Benchmarking your brand’s performance against competitors

May 11, 2022

Written by Haley Corzo

In this third installment of our blog series that uses Home Depot as a guide for how brands can utilize NewsWhip Spike, we’re demonstrating how our Combined Timelines feature can help you benchmark your brand’s performance. 

Let’s get right into it with some examples.

Benchmark the media and public interest in your brand against its competitors

We previously analyzed how to keep track of your brand’s earned media with Timeline. But what do those conversations about your brand look like compared to those about your competitors? 

It’s obvious that increasing brand awareness is important, especially in crowded industries, but the ability to quantify media and public interest in your brand and its competitors, and uncover the causes behind it, is key for gathering insights and informing strategy.

Screenshot of NewsWhip Spike showing the public interest in Lowe's, Walmart, and Home Depot

The graph above compares the public interest in stories about Home Depot, Lowe’s and Walmart since April 1st on a Combined Timeline. The purpose of this graph is to compare the amount of engagement (Facebook likes, shares, and comments, plus Twitter shares and Pinterest pins) that stories about the three have received, and what specific narratives are driving the conversations about them.

You can also toggle to see media interest, which shows how light or heavy the coverage of each company was on a certain day in terms of number of articles, as seen in the graph below.

Screenshot of NewsWhip Spike showing benchmarking of media interest inn Home Depot, Walmart and Lowe's

For our purposes, let’s return to public interest. 

In this case, Walmart soars well above the two with one major peak on April 8th. By clicking into the peak you can begin to see what narrative, if any, drove engagement on that day. Stories about Walmart announcing it will increase truck drivers’ salaries to as much as $110k a year caused tens of thousands of engagements, with NBC’s article leading the pack (28k). From this observation you could infer that the public cares about employee related news and the decisions brands are making about them.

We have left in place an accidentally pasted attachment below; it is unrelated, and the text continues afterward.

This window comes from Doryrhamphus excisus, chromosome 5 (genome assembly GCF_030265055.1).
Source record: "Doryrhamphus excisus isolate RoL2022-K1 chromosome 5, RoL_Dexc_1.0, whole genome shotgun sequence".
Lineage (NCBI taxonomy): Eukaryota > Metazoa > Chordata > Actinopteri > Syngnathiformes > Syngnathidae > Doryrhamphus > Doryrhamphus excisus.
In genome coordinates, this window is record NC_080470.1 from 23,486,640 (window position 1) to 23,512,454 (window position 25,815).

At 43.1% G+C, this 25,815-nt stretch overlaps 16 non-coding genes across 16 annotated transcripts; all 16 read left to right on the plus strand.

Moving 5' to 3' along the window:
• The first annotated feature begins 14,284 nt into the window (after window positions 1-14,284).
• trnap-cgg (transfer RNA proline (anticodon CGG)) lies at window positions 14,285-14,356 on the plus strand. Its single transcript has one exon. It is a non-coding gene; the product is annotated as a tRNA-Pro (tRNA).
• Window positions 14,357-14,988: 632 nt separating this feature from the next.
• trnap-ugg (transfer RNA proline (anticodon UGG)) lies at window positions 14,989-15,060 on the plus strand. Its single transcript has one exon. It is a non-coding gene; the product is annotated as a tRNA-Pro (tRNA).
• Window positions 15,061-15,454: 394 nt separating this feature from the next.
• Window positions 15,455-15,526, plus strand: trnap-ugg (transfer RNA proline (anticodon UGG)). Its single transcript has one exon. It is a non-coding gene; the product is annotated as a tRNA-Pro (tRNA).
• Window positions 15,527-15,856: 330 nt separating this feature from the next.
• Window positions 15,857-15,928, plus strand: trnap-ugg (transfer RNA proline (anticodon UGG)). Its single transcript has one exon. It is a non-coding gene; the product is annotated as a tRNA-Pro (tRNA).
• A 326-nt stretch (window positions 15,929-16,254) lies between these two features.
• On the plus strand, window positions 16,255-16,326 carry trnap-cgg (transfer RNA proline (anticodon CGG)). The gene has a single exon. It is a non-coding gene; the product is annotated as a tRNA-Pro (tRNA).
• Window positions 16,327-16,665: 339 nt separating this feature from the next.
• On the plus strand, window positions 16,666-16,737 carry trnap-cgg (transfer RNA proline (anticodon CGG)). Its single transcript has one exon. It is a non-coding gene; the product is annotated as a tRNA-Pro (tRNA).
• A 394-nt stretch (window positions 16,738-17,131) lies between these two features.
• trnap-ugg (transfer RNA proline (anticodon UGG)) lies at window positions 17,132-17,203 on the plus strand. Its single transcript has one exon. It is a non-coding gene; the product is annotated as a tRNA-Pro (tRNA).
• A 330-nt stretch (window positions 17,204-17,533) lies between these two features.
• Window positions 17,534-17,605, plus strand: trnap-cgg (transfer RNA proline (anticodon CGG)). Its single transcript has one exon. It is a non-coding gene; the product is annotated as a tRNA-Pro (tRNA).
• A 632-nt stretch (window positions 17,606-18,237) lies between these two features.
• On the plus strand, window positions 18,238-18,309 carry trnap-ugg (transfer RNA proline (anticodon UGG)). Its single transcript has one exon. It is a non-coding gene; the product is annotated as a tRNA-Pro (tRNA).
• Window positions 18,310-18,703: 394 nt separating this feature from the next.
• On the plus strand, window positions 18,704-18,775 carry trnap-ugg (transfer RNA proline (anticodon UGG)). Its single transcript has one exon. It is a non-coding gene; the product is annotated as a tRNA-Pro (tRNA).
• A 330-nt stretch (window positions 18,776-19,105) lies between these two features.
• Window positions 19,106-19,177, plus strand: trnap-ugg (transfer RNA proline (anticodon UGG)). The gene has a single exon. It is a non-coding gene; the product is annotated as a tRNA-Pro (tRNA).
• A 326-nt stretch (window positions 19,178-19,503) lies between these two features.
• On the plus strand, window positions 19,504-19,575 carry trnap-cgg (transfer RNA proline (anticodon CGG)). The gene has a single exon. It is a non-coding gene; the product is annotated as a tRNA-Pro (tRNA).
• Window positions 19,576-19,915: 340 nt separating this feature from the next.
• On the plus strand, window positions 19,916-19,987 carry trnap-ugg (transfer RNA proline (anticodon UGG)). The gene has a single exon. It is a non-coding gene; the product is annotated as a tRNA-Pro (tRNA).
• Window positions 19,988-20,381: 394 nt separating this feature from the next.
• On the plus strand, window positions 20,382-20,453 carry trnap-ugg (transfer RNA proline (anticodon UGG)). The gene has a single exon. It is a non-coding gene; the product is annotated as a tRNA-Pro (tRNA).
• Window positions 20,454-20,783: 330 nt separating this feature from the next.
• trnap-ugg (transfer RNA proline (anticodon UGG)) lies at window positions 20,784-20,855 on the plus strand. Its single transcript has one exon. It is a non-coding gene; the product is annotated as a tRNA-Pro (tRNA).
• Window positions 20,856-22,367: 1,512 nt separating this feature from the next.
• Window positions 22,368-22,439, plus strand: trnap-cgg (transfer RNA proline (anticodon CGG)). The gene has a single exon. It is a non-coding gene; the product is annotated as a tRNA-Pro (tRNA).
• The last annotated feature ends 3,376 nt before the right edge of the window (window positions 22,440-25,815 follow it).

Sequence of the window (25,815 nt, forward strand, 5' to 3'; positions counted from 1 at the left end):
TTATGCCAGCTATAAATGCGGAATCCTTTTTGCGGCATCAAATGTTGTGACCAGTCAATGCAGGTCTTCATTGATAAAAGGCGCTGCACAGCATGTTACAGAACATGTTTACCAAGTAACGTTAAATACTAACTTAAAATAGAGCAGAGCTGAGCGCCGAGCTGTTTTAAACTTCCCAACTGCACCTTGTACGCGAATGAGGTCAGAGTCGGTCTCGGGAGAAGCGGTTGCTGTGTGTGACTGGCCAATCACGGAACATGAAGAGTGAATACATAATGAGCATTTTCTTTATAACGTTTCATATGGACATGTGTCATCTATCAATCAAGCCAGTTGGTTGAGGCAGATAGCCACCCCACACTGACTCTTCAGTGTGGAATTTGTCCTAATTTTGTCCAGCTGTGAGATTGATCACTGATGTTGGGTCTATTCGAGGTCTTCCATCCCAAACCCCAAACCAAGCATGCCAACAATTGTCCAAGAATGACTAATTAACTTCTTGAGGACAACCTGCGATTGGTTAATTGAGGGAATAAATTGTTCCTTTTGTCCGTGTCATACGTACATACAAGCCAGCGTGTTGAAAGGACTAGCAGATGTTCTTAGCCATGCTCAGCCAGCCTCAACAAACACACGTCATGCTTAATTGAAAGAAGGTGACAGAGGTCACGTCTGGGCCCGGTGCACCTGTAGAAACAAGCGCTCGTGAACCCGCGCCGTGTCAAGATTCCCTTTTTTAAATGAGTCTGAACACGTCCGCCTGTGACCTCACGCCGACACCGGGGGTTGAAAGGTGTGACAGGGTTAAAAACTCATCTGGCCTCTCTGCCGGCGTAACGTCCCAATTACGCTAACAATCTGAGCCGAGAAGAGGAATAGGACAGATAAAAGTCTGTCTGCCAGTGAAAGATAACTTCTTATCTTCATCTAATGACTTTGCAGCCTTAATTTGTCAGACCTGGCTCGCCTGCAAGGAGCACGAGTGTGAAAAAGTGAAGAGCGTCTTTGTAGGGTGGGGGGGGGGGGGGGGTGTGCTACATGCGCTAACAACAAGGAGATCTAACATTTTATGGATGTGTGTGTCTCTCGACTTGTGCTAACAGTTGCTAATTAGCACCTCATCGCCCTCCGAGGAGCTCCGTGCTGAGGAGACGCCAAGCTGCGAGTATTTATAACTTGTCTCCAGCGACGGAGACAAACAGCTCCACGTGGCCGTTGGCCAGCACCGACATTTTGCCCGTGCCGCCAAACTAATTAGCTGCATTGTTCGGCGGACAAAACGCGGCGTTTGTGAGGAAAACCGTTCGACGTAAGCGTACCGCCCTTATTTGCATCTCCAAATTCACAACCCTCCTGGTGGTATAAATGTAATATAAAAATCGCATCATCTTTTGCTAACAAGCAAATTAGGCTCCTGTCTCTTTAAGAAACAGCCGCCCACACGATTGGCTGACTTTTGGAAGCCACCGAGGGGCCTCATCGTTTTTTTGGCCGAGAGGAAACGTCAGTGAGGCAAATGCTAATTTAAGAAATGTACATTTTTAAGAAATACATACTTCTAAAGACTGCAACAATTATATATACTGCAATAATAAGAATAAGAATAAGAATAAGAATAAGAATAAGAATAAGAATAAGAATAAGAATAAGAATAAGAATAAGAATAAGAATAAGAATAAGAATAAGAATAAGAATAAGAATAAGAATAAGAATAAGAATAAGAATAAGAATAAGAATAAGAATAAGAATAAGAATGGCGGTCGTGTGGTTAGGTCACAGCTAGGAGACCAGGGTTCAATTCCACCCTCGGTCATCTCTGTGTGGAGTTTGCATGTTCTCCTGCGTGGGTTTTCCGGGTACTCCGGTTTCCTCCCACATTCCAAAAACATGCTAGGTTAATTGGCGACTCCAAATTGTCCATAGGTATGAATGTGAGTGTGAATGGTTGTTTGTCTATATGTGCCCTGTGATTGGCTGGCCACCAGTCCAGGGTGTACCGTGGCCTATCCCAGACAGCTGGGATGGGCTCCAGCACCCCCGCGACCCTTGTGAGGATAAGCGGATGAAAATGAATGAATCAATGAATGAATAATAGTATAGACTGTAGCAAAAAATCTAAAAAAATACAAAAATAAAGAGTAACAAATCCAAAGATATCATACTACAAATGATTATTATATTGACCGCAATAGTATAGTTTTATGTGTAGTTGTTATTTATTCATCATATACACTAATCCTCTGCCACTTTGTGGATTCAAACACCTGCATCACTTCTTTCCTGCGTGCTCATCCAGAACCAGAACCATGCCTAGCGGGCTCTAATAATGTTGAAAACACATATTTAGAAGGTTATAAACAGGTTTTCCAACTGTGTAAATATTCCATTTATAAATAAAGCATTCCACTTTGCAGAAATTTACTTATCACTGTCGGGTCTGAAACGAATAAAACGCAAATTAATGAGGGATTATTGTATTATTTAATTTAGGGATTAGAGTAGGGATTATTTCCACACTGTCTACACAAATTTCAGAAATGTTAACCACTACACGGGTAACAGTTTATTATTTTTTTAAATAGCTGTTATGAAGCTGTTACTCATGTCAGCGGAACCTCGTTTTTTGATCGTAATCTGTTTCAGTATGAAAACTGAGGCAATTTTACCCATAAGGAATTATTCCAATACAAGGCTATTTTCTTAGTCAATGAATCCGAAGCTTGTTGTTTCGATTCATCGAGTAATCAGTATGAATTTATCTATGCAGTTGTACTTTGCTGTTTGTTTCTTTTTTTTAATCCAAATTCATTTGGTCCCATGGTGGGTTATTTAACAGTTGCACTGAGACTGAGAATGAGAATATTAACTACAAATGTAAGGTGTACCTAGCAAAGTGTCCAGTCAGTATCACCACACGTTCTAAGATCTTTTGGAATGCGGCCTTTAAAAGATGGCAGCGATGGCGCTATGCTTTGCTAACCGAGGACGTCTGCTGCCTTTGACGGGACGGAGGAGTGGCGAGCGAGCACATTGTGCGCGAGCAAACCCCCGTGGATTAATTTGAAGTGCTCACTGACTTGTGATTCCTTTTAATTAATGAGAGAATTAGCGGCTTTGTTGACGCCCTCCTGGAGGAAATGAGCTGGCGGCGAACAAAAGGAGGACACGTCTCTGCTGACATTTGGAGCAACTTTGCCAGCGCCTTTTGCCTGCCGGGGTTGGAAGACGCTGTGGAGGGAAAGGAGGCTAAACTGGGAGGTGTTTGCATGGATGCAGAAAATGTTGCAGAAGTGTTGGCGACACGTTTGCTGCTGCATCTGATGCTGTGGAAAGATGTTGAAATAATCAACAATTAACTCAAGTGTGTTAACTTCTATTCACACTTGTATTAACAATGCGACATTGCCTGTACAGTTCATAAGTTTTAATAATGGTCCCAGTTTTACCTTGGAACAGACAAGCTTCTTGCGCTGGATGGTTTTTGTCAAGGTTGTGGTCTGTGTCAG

It’s also possible that public interest in your brand could be driven by a story that doesn’t have a lot to do with your products, services, or business decisions, and that much was true for Home Depot on April 13th. The biggest peak for Home Depot resulted from co-founder Ken Langone’s comments on Biden, and as NewsWhip Spike shows, the headline was, “Founder of American-made company Home Depot says Biden ‘worse than Jimmy Carter.’” The article from Fox News received nearly 60k engagements on that one day, and has since totaled over 72.4k. 

Lowe’s did not seem to generate an abundance of media or public interest during this time, and while that’s not to be defined as a good or bad thing, it could be a useful note for competitors that coverage about the store has not been as engaging for audiences.

Put the size of any story or event into perspective

Sometimes what’s being said about your brand comes directly from individuals on the inside, and the aforementioned story about Home Depot’s co-founder is an example of how a brand can be brought into a discussion of which they didn’t intend to be a part.

Screenshot from NewsWhip Spike showing two different Home Depot narratives compared with each other in terms of public interest

It’s not uncommon for comments made by executives to make headlines and generate interest. In fact, it’s a topic we frequently include in our quarterly crisis reports because their influence and actions can have a real impact on the brands they lead. That being said, Combined Timelines can be used to gauge how truly important a story might be and how it could affect your brand’s perception. 

Ken Langone has found himself in the midst of political conversations more than once, and back in January he caught the media’s attention when he donated to Sen. Joe Manchin’s leadership PAC. In total, the stories about his contribution received 12.7k engagements, compared to the 95.8k engagements that came from his criticism of Biden and the current economy.

The use of Combined Timelines in this scenario reveals how much more this story resonated with the public, and you could also benchmark it against public and media interest in the biggest topics on a given day, week, or month, such as Elon Musk buying Twitter, or any other example you might wish to compare. 

There are even more ways to benchmark your brand’s performance with NewsWhip Spike, but Combined Timelines can help you get started by visualizing how competitors compare, and the stories that truly matter to your brand.

If you would like to see how NewsWhip Spike can be used to monitor your brand, request a demo here.

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